Know Thy Test

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By Sally O’Dwyer

We have the new 2019 US Dressage Tests to learn. Daunting, right?  When I enter the show ring, I fear I will be possessed by a horrific amnesia attack and forget where/what I am supposed to be doing.  So, what do I do?  I go all in. I prepare as though I am earning a PhD in my test. 

With my trainer, Adriane Alvord

Get Serious and Work with a Dressage Trainer that competes and knows the tests, so they can teach you to be amazing.  You are worth it! Think of the cost as a necessary part of your PhD test tuition. You are a Young Jedi and you need a Yoda!  Trainers are worth their weight in gold. “Practice makes indeed perfect-but only after a very serious apprenticeship under a master who introduces the disciple to the secrets of the art of choosing the right remedy and solving the problem.” Otto Von Monteton

What’s My Purpose?  Just like an actor, know why you are doing what you are doing. Each level has a specific purpose explained on your test. Understanding your test’s purpose will help you know what your judge is looking for, and you will also be better able to decipher the scores you receive from the judge.

It’s Easier to Remember Something You Love: Your riding is art. Understand how the movements flow together and are sequenced to prepare the horse and rider for the next skill.   Thank the creators for designing your test and tell yourself that the test pattern was written just for you to show off all your mad dressage skills. You know you are gonna WOW the judge because you are freaking poetry in motion when you ride your test. 

Nail Your Directives:  Directives for each movement (also found on your test) explain how to perform each movement. When memorizing your test, include the directives.  Most people know the movements, but not the directives. Accuracy counts, so know the size of your circles, where the transitions are, and to what letter you are traveling. Know what new movements are being introduced in your test.  Know your coefficients.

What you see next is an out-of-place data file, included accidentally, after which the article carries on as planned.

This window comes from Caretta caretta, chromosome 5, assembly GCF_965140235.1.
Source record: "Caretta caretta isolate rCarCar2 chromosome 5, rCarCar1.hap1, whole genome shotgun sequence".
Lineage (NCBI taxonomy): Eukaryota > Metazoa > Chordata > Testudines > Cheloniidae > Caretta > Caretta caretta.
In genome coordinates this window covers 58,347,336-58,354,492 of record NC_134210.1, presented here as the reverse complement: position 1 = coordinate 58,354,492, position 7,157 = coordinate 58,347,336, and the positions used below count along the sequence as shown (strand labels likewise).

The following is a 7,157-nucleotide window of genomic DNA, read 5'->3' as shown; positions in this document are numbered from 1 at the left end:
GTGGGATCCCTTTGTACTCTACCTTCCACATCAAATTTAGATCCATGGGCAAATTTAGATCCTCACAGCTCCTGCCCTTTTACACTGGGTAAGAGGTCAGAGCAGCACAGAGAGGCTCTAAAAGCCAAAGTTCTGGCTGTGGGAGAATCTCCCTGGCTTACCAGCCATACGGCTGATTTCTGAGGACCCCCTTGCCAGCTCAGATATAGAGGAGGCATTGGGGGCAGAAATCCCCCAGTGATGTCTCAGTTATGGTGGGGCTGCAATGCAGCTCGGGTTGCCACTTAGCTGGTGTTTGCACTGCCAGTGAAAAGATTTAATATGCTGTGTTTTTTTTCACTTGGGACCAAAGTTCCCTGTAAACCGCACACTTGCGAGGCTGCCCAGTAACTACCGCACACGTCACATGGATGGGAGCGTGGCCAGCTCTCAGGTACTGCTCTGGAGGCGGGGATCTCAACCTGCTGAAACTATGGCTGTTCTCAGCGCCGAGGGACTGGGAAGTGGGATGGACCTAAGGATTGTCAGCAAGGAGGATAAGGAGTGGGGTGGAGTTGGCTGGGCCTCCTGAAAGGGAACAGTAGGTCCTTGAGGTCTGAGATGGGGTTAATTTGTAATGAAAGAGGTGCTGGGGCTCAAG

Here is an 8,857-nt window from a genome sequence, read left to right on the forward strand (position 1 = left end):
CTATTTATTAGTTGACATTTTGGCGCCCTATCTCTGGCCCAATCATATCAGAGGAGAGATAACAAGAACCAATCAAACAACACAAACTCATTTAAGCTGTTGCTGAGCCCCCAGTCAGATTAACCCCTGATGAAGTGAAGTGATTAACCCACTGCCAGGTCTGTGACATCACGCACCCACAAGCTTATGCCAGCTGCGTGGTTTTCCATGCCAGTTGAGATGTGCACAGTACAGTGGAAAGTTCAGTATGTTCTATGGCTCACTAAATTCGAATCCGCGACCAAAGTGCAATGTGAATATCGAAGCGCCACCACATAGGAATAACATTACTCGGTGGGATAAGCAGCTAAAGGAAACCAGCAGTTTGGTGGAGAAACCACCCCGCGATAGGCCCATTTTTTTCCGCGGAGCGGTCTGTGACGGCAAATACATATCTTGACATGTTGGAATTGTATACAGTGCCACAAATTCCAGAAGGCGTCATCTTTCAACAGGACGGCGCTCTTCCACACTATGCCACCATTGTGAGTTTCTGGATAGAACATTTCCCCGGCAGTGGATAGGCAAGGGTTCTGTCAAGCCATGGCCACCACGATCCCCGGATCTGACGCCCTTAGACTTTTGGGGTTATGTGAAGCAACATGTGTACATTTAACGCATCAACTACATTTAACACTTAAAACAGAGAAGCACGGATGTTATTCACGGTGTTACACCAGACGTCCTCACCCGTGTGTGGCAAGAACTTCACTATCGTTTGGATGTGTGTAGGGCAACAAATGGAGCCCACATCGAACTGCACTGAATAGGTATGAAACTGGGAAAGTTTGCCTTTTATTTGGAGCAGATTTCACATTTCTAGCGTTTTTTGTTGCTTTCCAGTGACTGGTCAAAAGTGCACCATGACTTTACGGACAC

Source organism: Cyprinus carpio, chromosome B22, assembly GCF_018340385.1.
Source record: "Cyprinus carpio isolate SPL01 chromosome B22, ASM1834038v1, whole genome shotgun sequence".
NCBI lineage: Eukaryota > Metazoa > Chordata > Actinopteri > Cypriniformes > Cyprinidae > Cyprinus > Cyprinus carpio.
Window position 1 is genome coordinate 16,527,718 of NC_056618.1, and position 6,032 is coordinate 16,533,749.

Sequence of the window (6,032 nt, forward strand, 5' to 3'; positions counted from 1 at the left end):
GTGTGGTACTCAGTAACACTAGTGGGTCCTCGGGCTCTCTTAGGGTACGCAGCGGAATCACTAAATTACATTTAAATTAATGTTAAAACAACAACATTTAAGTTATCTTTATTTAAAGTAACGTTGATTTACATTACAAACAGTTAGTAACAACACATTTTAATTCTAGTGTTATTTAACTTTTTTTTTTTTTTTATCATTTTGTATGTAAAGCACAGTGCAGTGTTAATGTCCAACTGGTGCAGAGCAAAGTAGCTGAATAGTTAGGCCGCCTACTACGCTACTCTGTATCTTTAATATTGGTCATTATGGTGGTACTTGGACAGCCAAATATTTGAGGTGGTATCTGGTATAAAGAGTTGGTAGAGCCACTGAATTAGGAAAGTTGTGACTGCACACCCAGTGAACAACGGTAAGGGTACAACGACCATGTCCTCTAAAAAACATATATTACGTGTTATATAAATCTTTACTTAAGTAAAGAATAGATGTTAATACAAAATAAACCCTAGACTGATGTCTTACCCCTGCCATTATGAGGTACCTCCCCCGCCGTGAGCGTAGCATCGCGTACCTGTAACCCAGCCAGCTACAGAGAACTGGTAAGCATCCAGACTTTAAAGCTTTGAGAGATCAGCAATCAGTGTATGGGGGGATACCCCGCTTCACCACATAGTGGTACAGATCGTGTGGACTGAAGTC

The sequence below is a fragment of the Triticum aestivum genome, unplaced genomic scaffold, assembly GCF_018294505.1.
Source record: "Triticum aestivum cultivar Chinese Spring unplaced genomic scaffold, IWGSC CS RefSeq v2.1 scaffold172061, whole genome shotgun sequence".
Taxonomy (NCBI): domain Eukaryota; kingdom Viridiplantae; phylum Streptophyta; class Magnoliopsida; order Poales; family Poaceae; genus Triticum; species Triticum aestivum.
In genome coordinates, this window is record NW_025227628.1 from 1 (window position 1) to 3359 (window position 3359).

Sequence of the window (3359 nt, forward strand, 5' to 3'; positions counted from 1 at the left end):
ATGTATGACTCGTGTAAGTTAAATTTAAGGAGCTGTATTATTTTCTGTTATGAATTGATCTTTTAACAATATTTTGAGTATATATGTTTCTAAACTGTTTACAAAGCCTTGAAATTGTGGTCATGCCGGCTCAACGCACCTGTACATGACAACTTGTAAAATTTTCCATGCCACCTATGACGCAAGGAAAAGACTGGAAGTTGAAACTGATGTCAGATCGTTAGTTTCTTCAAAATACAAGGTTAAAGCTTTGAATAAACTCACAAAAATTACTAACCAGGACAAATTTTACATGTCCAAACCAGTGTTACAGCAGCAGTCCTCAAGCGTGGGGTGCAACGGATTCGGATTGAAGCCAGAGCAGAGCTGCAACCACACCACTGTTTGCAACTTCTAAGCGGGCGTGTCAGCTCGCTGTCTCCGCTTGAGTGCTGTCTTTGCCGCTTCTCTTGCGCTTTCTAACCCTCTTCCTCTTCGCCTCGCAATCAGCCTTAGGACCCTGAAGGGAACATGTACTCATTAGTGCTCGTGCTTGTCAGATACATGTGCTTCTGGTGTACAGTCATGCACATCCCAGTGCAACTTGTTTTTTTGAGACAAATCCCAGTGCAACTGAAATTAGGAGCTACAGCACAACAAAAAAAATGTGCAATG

What Learning Style Works Best for You? Do that!Think about what type of learner you are and focus memorizing your test in a way that best suits you. Are you a visual, auditory, or kinesthetic (hands on/physical) learner? Take it easy on your brain and learn your test in three sections: the walk, trot, and the canter tours. 

Read: There are many books on dressage to help you work on your Doctorate. Dressage Secrets for Intro, First, Second, Third  level, by Melanie Patton lay out details riders need to know at each level, along with suggested exercises to prepare and learn tests. 

Dressage Clinic: Dressageclinic.com. Sign up now. I mean it! There is a monthly fee and you are worth it.  More tuition towards your PhD. Dressage Clinic offers hundreds of training videos and now have a feature where you can sort the vids according to test level, which is very helpful.

Visualize Rocking It:  To learn your test, visualize in your mind you are riding your test–astride your horse. Do this anytime. It’s great to do this at night before falling asleep in bed. By the way, visualize yourself killing the test! Imagine your horse’s regular, rhythmic footfalls. You are looking up and you can see between your lovely horse’s ears, and you are using your corners. You are relaxed, and your horse is supple and in front of your leg. You look great. Think about what you will be doing while riding and how you will prepare for each movement. Give your horse a little pat for doing such a great job.

Draw Your Test: Download a PDF of a regulation dressage ring.  
https://www.dressage-academy.com/training/the-dressage-arena. Make a bunch of copies and then draw your test–be accurate!!!!  Make sure you use the standard arena size, 60 by 20 meters. A Dressage Arena Sketch Book is available on Amazon.  I also have the Dressage Rider’s Journal, which is a planner and calendar with 50 plus arena diagram layouts, also available on Amazon.  You can also walk your test out in a ring, or your living room.